We are happy to announce precious Lexi has fully recovered from Parvo treatment after spending 5 days in our Critical Care Isolation Ward!! Lexi was adopted from a facility where she was exposed to the virus just days before adoption.
Canine Parvo Virus (CPV) is an aggressive canine virus that attacks the intestines and heart in young puppies, unvaccinated dogs, and poorly vaccinated dogs. This virus can live in the environment for up to 12 months. The virus is spread via Fecal-Oral exposure, often times it is microscopic exposure-not visible stool. Usually exposure to the virus is through direct contact with the virus in a shelter/high population of poorly vaccinated dogs/puppies or exposure to the virus outdoors. It can take 3-10 days after exposure to see the first signs of this aggressive virus.
Signs your puppy may have CPV: bloody diarrhea, lethargy, anorexia, fever, vomiting, and weight loss.
Treatment: seek veterinary care as soon as possible. Early detection and initiation of treatment is directly related to treatment success! There is no “cure” for the virus, however treatment is to minimize its affect on the body and support the body and immune system as the virus runs its course.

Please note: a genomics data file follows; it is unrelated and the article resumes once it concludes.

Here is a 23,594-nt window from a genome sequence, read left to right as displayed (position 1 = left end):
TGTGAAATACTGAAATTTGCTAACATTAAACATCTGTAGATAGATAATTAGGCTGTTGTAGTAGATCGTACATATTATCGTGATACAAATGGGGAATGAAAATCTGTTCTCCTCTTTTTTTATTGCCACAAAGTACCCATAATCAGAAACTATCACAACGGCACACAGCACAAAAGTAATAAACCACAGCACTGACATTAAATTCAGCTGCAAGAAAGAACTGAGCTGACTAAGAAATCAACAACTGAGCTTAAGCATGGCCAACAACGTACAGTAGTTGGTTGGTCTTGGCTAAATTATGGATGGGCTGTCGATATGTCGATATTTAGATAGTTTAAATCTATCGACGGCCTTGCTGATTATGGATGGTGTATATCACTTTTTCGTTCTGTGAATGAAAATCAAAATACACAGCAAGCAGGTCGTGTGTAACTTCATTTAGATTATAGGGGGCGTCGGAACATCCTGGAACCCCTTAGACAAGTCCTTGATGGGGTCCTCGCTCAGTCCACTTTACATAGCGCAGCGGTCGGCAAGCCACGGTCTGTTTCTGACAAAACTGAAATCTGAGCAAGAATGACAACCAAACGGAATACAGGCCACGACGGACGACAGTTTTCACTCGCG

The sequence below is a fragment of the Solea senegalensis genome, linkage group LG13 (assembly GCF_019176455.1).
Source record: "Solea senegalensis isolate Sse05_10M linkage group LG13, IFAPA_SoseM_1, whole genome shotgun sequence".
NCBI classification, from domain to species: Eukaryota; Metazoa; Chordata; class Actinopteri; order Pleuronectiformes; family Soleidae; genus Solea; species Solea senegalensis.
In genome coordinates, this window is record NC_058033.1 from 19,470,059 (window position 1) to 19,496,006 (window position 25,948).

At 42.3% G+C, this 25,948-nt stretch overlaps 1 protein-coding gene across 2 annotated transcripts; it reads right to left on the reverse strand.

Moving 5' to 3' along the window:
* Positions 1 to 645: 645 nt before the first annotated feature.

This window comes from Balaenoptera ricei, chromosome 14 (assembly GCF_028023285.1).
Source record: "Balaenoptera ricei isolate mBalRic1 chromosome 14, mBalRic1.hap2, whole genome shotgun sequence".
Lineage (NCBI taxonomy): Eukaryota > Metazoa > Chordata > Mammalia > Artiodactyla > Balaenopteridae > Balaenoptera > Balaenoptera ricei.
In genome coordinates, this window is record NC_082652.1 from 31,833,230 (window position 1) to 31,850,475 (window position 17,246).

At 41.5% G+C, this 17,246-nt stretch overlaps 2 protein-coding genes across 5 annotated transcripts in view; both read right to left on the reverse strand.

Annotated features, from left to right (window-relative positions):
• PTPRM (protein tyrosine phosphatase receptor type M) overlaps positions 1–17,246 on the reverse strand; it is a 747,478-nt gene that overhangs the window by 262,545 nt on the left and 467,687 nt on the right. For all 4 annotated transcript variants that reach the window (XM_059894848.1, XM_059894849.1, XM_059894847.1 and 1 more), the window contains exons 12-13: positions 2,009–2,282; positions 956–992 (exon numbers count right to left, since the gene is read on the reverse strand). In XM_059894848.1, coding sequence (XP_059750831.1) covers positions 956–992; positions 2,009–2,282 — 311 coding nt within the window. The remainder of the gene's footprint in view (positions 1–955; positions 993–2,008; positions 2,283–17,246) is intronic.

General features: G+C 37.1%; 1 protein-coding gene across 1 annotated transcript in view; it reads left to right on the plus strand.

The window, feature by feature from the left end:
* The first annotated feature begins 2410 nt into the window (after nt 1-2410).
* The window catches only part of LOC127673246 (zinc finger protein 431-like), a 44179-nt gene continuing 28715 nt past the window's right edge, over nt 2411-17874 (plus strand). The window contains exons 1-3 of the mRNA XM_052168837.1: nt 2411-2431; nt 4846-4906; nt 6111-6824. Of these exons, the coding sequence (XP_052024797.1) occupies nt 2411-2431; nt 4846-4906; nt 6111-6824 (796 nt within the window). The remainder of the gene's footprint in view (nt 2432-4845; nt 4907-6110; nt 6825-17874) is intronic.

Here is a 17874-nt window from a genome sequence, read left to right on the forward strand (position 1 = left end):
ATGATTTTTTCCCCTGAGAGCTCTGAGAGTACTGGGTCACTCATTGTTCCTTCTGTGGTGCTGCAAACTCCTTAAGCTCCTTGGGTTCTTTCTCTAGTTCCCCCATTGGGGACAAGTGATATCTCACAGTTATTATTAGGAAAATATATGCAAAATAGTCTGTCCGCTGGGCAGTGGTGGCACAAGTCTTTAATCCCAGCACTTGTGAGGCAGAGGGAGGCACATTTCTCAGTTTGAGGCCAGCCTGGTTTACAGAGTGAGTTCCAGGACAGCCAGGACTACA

Prevention: vaccination is the key. All puppies should receive their first vaccination at 8-9 weeks of age and then boostered every 3-4 weeks until around 14-16 weeks. Protocols vary depending on age, breed, and vaccine administered. Until your puppy is fully vaccinated (full CPV immunity has been attained) DO NOT take your puppy to locations where there may be feces from poorly vaccinated dogs. ie: dog parks, parks, and pet stores. (**especially pet stores that have veterinary hospitals in the back. Sick dogs are walking through the store all day.) Protect your new puppy like a human infant. We will discuss healthy puppy habits to minimize exposure during each examination.
Note: improper vaccination protocol and vaccine failure can lead to CPV.